Mediterranean Spotted Fever (MSF) is a tick-borne diseases caused by
. The disease is widely distributed in India, Africa, Europe and the Middle East bordering the Mediterranean, sub-Saharan Africa and around the Black and Caspian Sea. The main vector of MSF in the Mediterranean area is the brown dog tick
(Mumcuoglu et al. 2002).
An outbreak of MSF was investigated by studying questing and parasitic stages of ticks in two settlements of equal size and population located 20 km apart in the Negev Desert. Although high morbidity from SFGR was found in one of the settlements (Kibbutz Ze'elim), no clinical cases were observed in the second (Kibbutz Re'im). Using flagging and CO2-trapping, approximately 9 times more ticks were collected in Ze'elim than in Re'im.
Rhipicephalus sanguineus was the dominant species in Ze'elim, whereas in Re'im
Rh. turanicus was the most abundant species. The seasonality of the different tick species and stages, the infestation rate of the domestic and wild animals inside and outside the settlements, the climatic and soil differences prevailing in these sites and the percentage of host animals seropositive to SFGR were examined and significant differences between the two settlements were found. It was also shown that in Ze'elim, 7.1% of dog owners acquired MSF during the period 1984-1989 compared with only 1.4% of people without dogs (Mumcuoglu et al. 1990, 1993a).
Domestic dogs in Ze'elim were studied for infestation with
Rh. sanguineus over a period of one year. The mean number of ticks per dog per month was 16.4. The majority of ticks were adults. Male ticks were more abundant on the ears, whereas female ticks were more abundant on the ears and abdomen of the dogs. A strong correlation between the tick numbers and the ambient temperatures was found (Mumcuoglu et al. 1993b).
Rh. sanguineus specimens examined in 1989/90 from Ze'elim, 7.3% were positive for SFGR when tested by the immunofluorescence technique. In Re'im, 2.2% of 156
Rh. turanicus were positive. In 1994, 27.4% of the ticks in Ze'elim and 2.6% in Re'im were positive for SFGR. To our knowledge, this is the first report of the infection of
Rh. turanicus with SFGR (Guberman et al. 1996).
The life-cycle of two closely related tick species of
Rh. sanguineus and
Rh. turanicus was studied under laboratory conditions. Female
Rh. turanicus produced twice as many eggs as
Rh. sanguineus due to greater amount of blood engorged by females and the smaller weight of
Rh. turanicus eggs. In all developmental stages, the weight increase after engorgement, which provides the interstage growth, was greater in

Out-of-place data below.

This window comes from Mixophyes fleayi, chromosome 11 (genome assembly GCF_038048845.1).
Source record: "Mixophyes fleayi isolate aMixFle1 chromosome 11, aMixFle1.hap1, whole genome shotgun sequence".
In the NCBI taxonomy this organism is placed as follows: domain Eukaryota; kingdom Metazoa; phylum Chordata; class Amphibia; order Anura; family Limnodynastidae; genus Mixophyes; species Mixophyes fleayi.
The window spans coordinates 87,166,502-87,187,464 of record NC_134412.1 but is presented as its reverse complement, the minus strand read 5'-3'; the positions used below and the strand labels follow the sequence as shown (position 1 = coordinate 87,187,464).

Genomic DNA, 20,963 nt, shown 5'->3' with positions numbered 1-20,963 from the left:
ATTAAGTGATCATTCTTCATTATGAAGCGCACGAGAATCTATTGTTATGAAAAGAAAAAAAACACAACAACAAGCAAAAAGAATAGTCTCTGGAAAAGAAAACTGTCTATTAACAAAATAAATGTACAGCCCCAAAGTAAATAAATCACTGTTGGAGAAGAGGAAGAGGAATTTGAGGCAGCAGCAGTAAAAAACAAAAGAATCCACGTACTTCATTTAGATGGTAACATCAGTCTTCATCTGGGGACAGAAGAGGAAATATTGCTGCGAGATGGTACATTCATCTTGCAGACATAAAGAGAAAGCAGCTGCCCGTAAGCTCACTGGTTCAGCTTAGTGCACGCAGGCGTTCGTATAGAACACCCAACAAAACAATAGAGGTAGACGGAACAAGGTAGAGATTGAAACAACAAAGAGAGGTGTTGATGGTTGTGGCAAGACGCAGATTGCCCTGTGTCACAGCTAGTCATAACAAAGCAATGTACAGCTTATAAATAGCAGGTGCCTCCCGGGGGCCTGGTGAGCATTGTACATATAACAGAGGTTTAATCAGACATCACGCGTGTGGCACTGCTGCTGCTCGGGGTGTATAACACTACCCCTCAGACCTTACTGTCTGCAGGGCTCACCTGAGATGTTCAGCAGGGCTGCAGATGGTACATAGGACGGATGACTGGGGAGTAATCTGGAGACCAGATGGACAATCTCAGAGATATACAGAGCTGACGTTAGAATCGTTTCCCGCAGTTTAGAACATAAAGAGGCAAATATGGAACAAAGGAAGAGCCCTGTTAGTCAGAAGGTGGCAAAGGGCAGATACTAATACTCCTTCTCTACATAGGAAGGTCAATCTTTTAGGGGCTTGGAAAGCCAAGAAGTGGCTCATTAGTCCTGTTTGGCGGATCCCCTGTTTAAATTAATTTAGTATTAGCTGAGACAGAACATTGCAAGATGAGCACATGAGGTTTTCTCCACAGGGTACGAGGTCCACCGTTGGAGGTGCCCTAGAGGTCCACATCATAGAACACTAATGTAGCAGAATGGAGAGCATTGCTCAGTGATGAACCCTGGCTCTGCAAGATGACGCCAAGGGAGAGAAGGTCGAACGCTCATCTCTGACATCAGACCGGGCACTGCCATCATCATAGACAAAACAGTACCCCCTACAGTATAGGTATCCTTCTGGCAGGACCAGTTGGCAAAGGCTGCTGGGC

R. turanicus. The higher density and the greater height of the dorsal epicuticular folds, as well as the special indentations inside the folds in nymphal
Rh. turanicus, allow this tick to stretch its body during blood engorgement to a greater extent than
Rh. sanguineus. The rate of blood ingestion, egg maturation and metamorphosis of Rh. turanicus was greater than those of Rh. sanguineus (Ioffe-Uspensky et al. 1997).
Absolute and relative weight characteristics of 25 species of three-host exophilic ticks from 5 genera have been compared. Ixodes and Haemaphysalis species differ from Hyalomma species by having lighter unfed females, heavier eggs and, hence, considerably smaller interstage compensatory growth. In Hyalomma, Dermacentor and Rhipicephalus species, the compensatory growth is mainly realized through a large weight increase during nymphal feeding (Uspensky et al. 1999).
Sequences from the
Anaplasma phagocytophilum 16S rRNA gene were detected in 5 ticks representing 3 species (Hyalomma marginatum, Rhipicephalus turanicus, and Rhipicephalus (Boophilus) kohlsi) collected from roe deer (Capreolus capreolus) in Mount Carmel, Israel. The sequences were all identical to those of Ap-variant 1 strain (Keysary et al. 2007).
The ectoparasite fauna of reintroduced roe deer (Capreolus capreolus) was surveyed in a Mediterranean forest in Israel. Ectoparasites were collected from four female hand-reared deer during 2004 and 2005. Seasonality, predilection sites of infestation, and the apparent effect of the parasites are presented. This is the first study of roe deer parasites in the East Mediterranean. The ectoparasite fauna included three hippoboscid fly (Lipoptena capreoli, Hippobosca equina, and Hippobosca longipennis), four tick (Rhipicephalus sanguineus, Rhipicephalus turanicus, Rhipicephalus kohlsi, and Hyalomma marginatum), and one unidentified trombiculid mite species. For most of these ectoparasites, this is the first record on roe deer. All ectoparasite species were documented in Israel prior to the reintroduction program; exotic ectoparasites were not detected (Wallach et al. 2008).
In the Mediterranean region, the brown dog tick,
Rhipicephalus sanguineus, is the recognized vector of Rickettsia conorii. To study tick-pathogen relationships and pathogenesis of infection caused in model animals by the bite of an infected tick, we attempted to establish a laboratory colony of